Post-spinel transition in Mg2SiO4

Purpose of this study

  • Studying detailed phase relations of post-spinel transition in Mg2SiO4
    • Checking the results of Ito & Takahashi (1989) and Irifune et al. (1998) by in situ X-ray diffraction in a multi-anvil apparatus
    • At what pressure is the phase boundary located at the realistic mantle temperature?
    • How is the Clapeyron slope of the post-spinel transition?

Experimental setup

  • The starting material:  mixture of Mg2SiO4 + Au.
  • X-rays are incidented in parallel to the axis of the cylindrical heater
  • P is calculated from T and unit cell volume of Au using EOS of Au by Anderson et al. [1989].

Main difficulty and its solution

  • Inertness of ringwoodite
    • Difficult to initiate dissociation of ringwoodite into perovskite + periclase
      • Especially when annealed at HT for a long time.
      • Crystalline perfection increases by annealing
  • Solution: rapid heating
    • 100-1000 K/min
    • thermal shock
      • May create dislocations in spinel grains
      • Once initiated, the reaction completes within a few minutes.
        • very fast

Examples of change in diffraction pattern


Experimental results



  • P at 660-km discontinuity is 23 GPa, whereas P of the post-spinel transition observed in this study is 22 GPa.
    • 1 GPa higher than that of Irifune et al. (1998)
    • Still 1 GPa lower than 660-km discontinuity
      • Because of uncertainty of EOS of Gold?
      • 5% error is possible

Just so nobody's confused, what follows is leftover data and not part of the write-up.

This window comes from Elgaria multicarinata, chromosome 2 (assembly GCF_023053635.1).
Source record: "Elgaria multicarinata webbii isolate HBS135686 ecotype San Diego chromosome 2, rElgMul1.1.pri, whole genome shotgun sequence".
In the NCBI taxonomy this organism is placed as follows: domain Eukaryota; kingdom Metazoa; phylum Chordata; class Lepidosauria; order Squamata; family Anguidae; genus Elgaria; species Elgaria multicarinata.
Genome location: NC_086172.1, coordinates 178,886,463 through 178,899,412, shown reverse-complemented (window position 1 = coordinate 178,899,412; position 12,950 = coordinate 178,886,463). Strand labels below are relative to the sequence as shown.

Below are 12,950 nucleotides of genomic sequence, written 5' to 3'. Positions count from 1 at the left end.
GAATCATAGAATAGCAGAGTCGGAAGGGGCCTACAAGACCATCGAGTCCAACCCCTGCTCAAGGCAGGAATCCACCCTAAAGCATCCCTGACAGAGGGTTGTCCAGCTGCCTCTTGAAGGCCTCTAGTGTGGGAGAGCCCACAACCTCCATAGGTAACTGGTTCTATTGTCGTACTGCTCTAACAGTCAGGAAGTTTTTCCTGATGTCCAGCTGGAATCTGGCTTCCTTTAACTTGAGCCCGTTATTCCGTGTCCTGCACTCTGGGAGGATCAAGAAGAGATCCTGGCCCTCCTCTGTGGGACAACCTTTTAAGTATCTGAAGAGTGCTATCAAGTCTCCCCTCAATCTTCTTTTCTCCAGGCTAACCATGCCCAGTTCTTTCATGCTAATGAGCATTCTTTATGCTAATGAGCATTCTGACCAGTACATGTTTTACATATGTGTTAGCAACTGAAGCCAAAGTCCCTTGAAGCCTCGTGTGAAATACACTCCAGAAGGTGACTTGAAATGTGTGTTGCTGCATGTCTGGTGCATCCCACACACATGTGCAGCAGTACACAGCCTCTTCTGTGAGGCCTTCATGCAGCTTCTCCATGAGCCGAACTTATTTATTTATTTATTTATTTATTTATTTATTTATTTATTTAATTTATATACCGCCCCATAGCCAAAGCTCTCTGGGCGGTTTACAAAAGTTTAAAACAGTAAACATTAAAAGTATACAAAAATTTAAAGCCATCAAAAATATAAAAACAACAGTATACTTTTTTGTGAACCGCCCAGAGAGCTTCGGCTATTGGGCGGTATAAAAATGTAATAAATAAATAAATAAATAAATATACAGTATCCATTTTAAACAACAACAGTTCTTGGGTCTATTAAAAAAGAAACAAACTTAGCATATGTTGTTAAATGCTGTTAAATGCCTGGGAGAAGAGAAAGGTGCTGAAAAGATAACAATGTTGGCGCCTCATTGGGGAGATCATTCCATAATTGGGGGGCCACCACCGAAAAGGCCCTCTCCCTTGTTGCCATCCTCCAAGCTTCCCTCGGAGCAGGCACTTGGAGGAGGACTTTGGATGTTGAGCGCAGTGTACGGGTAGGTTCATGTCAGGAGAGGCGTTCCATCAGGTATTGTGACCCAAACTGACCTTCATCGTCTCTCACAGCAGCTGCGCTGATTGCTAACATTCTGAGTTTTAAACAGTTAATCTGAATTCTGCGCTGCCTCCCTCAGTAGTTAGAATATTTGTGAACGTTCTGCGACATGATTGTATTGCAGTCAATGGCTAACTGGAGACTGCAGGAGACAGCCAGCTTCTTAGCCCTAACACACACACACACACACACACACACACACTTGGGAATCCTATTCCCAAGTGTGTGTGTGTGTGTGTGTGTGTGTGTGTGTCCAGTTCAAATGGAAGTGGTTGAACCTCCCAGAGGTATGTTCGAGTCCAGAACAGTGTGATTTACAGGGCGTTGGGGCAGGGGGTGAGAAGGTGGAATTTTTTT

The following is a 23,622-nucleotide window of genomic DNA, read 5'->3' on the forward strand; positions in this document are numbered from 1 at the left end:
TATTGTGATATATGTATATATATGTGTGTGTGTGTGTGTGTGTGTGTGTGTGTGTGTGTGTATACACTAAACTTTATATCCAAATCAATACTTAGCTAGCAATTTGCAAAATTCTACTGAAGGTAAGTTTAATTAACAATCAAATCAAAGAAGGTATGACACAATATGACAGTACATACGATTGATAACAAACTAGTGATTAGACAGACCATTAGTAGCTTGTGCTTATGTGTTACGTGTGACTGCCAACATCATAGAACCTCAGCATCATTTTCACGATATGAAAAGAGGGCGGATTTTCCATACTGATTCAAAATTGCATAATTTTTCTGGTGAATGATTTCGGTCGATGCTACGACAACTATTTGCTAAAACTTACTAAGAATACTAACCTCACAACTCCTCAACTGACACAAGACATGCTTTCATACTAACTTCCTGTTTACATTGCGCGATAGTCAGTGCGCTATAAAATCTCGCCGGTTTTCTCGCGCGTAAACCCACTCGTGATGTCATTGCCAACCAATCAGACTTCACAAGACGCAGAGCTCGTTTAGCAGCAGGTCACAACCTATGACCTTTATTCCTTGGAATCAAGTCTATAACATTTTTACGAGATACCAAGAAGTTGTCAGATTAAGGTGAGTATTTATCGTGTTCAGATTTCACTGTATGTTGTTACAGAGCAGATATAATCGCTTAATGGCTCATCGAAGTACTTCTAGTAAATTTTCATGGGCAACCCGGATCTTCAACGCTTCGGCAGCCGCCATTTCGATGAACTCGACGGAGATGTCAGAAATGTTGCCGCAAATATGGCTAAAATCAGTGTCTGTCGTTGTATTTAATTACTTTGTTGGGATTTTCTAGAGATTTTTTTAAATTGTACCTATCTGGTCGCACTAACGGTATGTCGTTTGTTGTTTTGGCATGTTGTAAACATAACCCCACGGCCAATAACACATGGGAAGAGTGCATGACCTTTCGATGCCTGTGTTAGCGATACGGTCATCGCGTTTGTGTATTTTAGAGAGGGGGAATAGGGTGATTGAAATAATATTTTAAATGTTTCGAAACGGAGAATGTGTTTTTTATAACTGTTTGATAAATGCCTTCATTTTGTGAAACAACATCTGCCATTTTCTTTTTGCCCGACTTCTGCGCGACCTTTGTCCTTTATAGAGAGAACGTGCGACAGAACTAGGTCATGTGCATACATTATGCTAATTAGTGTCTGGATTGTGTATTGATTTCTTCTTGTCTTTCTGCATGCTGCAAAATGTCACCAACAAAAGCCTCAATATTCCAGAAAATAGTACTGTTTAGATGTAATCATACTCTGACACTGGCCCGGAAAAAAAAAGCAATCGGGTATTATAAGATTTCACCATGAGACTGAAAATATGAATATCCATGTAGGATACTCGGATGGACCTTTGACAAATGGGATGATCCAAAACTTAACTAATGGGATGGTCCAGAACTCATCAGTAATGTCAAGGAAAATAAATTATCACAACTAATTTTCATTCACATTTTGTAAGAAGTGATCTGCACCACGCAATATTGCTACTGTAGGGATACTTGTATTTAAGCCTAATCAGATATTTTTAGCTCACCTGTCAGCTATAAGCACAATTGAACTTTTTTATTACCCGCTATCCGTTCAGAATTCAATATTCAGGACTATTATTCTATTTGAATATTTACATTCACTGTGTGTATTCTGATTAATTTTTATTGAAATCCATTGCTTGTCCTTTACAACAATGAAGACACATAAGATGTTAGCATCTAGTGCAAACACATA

• Thermal pressure and/or pressure derivative of bulk modulus
  • Small temperature dependence of post-spinel transition
    • If steep negative slope (>|-2| MPa/K), the mantle convection can be prevented on the boundary
    • Post spinel transition cannot be a barrier of the mantle convection.
  • Completely against the previous understanding!

Successive studies

People doubted the results of this study, and the phase relation were repeatedly studied [cf. Fei et al., 2004; Litasov et al., 2005].

But the results are the same. Very small Clapeyron slope!

  • If dP/dT = -0.4 MPa/K → Ca. 1 km/100K
    • ±20 km topography → ±2000 K
      • Too large variation
      • The temperature at 660 km depth : ~2000K
  • If dP/dT = -1.0 MPa/K → Ca. 2.5 km/100K
    • ±20 km topography → ±800 K
    • Still very large
  • Temperature dependence of seismic wave velocity → 0.6 % / 100 K
  • Purturbation of seismic wave velocity : ±2 % → ± 300 K variation in temperature
  • Temperature variation inferred from the topography of 660-km discontinuity is too large (±800 K)
  • The temperature around 660 km depth is supposed to be 2000 K (1700℃)
  • If there is temperature variation of ±800 K, high temperature part of the mantle should melt.
  • However, mantle is solid, because shear wave propagates in the mantle
  • We cannot accept temperature variation of ±800 K.  We need some other factors to increase topology of the 660 km discontinuity



  • By combination of multi-anvil high-pressure experiment and synchrotron-based X-ray diffraction, it was found that the slope of breakdown of ringwoodite to perovskite + periclase is very shallow.
  • It is difficult to explain topography of the 660-km discontinuity and slab stagnation.
  • The negative slope is not a reason for the slab stagnation.  Other factors should be important.  However, there are no definite answer for them at present.